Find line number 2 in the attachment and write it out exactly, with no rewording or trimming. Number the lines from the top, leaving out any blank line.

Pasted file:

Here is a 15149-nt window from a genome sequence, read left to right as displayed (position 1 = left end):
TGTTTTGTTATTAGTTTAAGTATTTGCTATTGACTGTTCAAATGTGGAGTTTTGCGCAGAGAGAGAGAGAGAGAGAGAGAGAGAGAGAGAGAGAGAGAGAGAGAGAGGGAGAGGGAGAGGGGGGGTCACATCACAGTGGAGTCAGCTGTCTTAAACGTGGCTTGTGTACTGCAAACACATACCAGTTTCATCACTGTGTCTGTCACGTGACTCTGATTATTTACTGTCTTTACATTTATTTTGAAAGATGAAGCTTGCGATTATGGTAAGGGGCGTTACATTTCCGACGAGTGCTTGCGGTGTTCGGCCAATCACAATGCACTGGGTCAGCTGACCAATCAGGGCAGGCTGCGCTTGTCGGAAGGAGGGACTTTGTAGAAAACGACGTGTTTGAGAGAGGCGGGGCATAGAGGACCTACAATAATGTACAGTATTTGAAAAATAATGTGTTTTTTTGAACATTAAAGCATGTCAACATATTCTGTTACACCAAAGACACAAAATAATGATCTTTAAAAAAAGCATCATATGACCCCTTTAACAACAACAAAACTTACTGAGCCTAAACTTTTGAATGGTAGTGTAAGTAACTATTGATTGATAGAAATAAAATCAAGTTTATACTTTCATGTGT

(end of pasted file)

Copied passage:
TGTTTTGTTATTAGTTTAAGTATTTGCTATTGACTGTTCAAATGTGGAGTTTTGCGCAGAGAGAGAGAGAGAGAGAGAGAGAGAGAGAGAGAGAGAGAGAGAGAGAGGGAGAGGGAGAGGGGGGGTCACATCACAGTGGAGTCAGCTGTCTTAAACGTGGCTTGTGTACTGCAAACACATACCAGTTTCATCACTGTGTCTGTCACGTGACTCTGATTATTTACTGTCTTTACATTTATTTTGAAAGATGAAGCTTGCGATTATGGTAAGGGGCGTTACATTTCCGACGAGTGCTTGCGGTGTTCGGCCAATCACAATGCACTGGGTCAGCTGACCAATCAGGGCAGGCTGCGCTTGTCGGAAGGAGGGACTTTGTAGAAAACGACGTGTTTGAGAGAGGCGGGGCATAGAGGACCTACAATAATGTACAGTATTTGAAAAATAATGTGTTTTTTTGAACATTAAAGCATGTCAACATATTCTGTTACACCAAAGACACAAAATAATGATCTTTAAAAAAAGCATCATATGACCCCTTTAACAACAACAAAACTTACTGAGCCTAAACTTTTGAATGGTAGTGTAAGTAACTATTGATTGATAGAAATAAAATCAAGTTTATACTTTCATGTGT